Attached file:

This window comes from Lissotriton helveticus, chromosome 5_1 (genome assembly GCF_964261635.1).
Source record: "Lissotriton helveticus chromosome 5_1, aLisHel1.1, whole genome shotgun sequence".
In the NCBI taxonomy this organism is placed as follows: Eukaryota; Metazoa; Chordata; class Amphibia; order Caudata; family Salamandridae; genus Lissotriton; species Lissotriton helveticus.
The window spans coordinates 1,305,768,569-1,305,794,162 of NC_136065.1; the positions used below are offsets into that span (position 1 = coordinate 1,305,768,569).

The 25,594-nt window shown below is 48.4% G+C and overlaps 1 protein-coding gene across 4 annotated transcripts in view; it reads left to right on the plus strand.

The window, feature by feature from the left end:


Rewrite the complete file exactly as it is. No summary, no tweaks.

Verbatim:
This window comes from Lissotriton helveticus, chromosome 5_1 (genome assembly GCF_964261635.1).
Source record: "Lissotriton helveticus chromosome 5_1, aLisHel1.1, whole genome shotgun sequence".
In the NCBI taxonomy this organism is placed as follows: Eukaryota; Metazoa; Chordata; class Amphibia; order Caudata; family Salamandridae; genus Lissotriton; species Lissotriton helveticus.
The window spans coordinates 1,305,768,569-1,305,794,162 of NC_136065.1; the positions used below are offsets into that span (position 1 = coordinate 1,305,768,569).

The 25,594-nt window shown below is 48.4% G+C and overlaps 1 protein-coding gene across 4 annotated transcripts in view; it reads left to right on the plus strand.

The window, feature by feature from the left end: